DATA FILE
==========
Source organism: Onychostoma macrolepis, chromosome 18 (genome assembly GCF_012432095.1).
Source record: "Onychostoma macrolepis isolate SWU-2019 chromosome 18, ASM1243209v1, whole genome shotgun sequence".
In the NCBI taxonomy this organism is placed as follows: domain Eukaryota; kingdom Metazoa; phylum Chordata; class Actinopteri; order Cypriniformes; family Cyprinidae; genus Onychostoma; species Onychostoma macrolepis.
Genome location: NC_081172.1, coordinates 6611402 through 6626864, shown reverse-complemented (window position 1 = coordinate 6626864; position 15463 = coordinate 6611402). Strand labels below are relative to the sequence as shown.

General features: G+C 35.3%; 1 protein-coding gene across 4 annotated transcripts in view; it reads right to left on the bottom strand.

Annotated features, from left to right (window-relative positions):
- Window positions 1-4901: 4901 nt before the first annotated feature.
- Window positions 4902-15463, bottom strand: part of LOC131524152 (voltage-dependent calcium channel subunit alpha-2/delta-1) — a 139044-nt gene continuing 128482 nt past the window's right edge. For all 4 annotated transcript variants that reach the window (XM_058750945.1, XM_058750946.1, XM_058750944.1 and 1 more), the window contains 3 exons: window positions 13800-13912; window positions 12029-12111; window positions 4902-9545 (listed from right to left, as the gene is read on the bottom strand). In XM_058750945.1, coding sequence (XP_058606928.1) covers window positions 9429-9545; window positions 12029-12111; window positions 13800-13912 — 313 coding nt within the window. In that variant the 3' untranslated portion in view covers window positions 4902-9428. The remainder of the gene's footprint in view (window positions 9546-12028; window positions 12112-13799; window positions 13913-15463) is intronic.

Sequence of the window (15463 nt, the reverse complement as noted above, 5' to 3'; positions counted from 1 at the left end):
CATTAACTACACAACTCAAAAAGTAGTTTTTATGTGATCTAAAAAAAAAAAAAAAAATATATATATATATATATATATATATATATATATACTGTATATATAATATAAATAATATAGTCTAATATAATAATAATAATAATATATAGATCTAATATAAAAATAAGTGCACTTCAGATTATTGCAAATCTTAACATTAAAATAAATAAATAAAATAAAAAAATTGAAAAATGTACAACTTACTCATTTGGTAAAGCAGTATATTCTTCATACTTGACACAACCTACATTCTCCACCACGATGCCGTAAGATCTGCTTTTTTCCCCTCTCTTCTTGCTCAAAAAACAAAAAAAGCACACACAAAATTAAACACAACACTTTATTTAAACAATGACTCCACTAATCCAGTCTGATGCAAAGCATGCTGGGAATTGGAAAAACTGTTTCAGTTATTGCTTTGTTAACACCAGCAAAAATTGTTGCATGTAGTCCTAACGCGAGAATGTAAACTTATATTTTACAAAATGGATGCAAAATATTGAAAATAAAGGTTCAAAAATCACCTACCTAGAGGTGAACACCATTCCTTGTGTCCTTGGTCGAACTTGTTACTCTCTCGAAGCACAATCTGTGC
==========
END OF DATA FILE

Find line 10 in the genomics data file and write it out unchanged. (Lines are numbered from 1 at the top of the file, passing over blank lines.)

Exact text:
CATTAACTACACAACTCAAAAAGTAGTTTTTATGTGATCTAAAAAAAAAAAAAAAAATATATATATATATATATATATATATATATATATACTGTATATATAATATAAATAATATAGTCTAATATAATAATAATAATAATATATAGATCTAATATAAAAATAAGTGCACTTCAGATTATTGCAAATCTTAACATTAAAATAAATAAATAAAATAAAAAAATTGAAAAATGTACAACTTACTCATTTGGTAAAGCAGTATATTCTTCATACTTGACACAACCTACATTCTCCACCACGATGCCGTAAGATCTGCTTTTTTCCCCTCTCTTCTTGCTCAAAAAACAAAAAAAGCACACACAAAATTAAACACAACACTTTATTTAAACAATGACTCCACTAATCCAGTCTGATGCAAAGCATGCTGGGAATTGGAAAAACTGTTTCAGTTATTGCTTTGTTAACACCAGCAAAAATTGTTGCATGTAGTCCTAACGCGAGAATGTAAACTTATATTTTACAAAATGGATGCAAAATATTGAAAATAAAGGTTCAAAAATCACCTACCTAGAGGTGAACACCATTCCTTGTGTCCTTGGTCGAACTTGTTACTCTCTCGAAGCACAATCTGTGC